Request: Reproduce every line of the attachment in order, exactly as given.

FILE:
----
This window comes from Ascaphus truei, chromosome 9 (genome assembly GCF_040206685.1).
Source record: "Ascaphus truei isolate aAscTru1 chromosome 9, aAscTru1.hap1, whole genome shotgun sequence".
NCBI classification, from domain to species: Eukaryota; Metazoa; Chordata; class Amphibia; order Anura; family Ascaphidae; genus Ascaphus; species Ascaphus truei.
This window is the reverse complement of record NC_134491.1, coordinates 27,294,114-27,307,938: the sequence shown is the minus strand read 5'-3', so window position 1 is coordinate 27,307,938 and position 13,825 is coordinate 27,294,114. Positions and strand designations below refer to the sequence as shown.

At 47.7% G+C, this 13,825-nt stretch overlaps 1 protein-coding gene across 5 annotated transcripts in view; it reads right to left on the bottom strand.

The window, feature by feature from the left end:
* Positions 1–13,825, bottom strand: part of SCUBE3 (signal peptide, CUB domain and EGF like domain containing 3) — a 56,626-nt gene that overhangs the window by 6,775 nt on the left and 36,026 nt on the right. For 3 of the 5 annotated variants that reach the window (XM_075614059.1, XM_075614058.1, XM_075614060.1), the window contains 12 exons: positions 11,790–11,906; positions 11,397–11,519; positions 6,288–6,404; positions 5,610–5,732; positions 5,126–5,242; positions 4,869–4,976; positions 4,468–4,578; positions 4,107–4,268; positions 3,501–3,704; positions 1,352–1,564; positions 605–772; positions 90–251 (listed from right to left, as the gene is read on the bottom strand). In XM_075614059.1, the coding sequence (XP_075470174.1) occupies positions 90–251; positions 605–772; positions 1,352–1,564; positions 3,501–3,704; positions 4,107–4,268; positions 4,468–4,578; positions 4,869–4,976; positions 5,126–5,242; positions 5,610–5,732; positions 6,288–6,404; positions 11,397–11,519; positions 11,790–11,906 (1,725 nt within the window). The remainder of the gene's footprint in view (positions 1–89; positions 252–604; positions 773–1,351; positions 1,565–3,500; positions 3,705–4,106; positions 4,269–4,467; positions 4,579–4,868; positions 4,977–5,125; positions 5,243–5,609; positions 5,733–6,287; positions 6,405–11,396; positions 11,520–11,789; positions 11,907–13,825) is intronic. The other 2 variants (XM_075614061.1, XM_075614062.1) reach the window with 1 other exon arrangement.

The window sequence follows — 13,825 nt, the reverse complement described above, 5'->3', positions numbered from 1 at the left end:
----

This window comes from Ascaphus truei, chromosome 9 (genome assembly GCF_040206685.1).
Source record: "Ascaphus truei isolate aAscTru1 chromosome 9, aAscTru1.hap1, whole genome shotgun sequence".
NCBI classification, from domain to species: Eukaryota; Metazoa; Chordata; class Amphibia; order Anura; family Ascaphidae; genus Ascaphus; species Ascaphus truei.
This window is the reverse complement of record NC_134491.1, coordinates 27,294,114-27,307,938: the sequence shown is the minus strand read 5'-3', so window position 1 is coordinate 27,307,938 and position 13,825 is coordinate 27,294,114. Positions and strand designations below refer to the sequence as shown.

At 47.7% G+C, this 13,825-nt stretch overlaps 1 protein-coding gene across 5 annotated transcripts in view; it reads right to left on the bottom strand.

The window, feature by feature from the left end:
* Positions 1–13,825, bottom strand: part of SCUBE3 (signal peptide, CUB domain and EGF like domain containing 3) — a 56,626-nt gene that overhangs the window by 6,775 nt on the left and 36,026 nt on the right. For 3 of the 5 annotated variants that reach the window (XM_075614059.1, XM_075614058.1, XM_075614060.1), the window contains 12 exons: positions 11,790–11,906; positions 11,397–11,519; positions 6,288–6,404; positions 5,610–5,732; positions 5,126–5,242; positions 4,869–4,976; positions 4,468–4,578; positions 4,107–4,268; positions 3,501–3,704; positions 1,352–1,564; positions 605–772; positions 90–251 (listed from right to left, as the gene is read on the bottom strand). In XM_075614059.1, the coding sequence (XP_075470174.1) occupies positions 90–251; positions 605–772; positions 1,352–1,564; positions 3,501–3,704; positions 4,107–4,268; positions 4,468–4,578; positions 4,869–4,976; positions 5,126–5,242; positions 5,610–5,732; positions 6,288–6,404; positions 11,397–11,519; positions 11,790–11,906 (1,725 nt within the window). The remainder of the gene's footprint in view (positions 1–89; positions 252–604; positions 773–1,351; positions 1,565–3,500; positions 3,705–4,106; positions 4,269–4,467; positions 4,579–4,868; positions 4,977–5,125; positions 5,243–5,609; positions 5,733–6,287; positions 6,405–11,396; positions 11,520–11,789; positions 11,907–13,825) is intronic. The other 2 variants (XM_075614061.1, XM_075614062.1) reach the window with 1 other exon arrangement.

The window sequence follows — 13,825 nt, the reverse complement described above, 5'->3', positions numbered from 1 at the left end: